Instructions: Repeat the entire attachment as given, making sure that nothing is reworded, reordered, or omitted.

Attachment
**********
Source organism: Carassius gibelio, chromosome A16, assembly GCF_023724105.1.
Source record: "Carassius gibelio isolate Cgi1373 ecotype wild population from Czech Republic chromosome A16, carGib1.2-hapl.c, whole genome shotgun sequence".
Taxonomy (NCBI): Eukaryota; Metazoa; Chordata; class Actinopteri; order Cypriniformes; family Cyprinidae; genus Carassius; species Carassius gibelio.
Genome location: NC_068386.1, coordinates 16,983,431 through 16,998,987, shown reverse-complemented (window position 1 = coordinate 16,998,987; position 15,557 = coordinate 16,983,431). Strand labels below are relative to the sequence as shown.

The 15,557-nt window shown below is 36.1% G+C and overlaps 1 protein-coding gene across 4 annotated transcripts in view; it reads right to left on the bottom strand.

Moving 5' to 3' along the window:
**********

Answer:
Source organism: Carassius gibelio, chromosome A16, assembly GCF_023724105.1.
Source record: "Carassius gibelio isolate Cgi1373 ecotype wild population from Czech Republic chromosome A16, carGib1.2-hapl.c, whole genome shotgun sequence".
Taxonomy (NCBI): Eukaryota; Metazoa; Chordata; class Actinopteri; order Cypriniformes; family Cyprinidae; genus Carassius; species Carassius gibelio.
Genome location: NC_068386.1, coordinates 16,983,431 through 16,998,987, shown reverse-complemented (window position 1 = coordinate 16,998,987; position 15,557 = coordinate 16,983,431). Strand labels below are relative to the sequence as shown.

The 15,557-nt window shown below is 36.1% G+C and overlaps 1 protein-coding gene across 4 annotated transcripts in view; it reads right to left on the bottom strand.

Moving 5' to 3' along the window: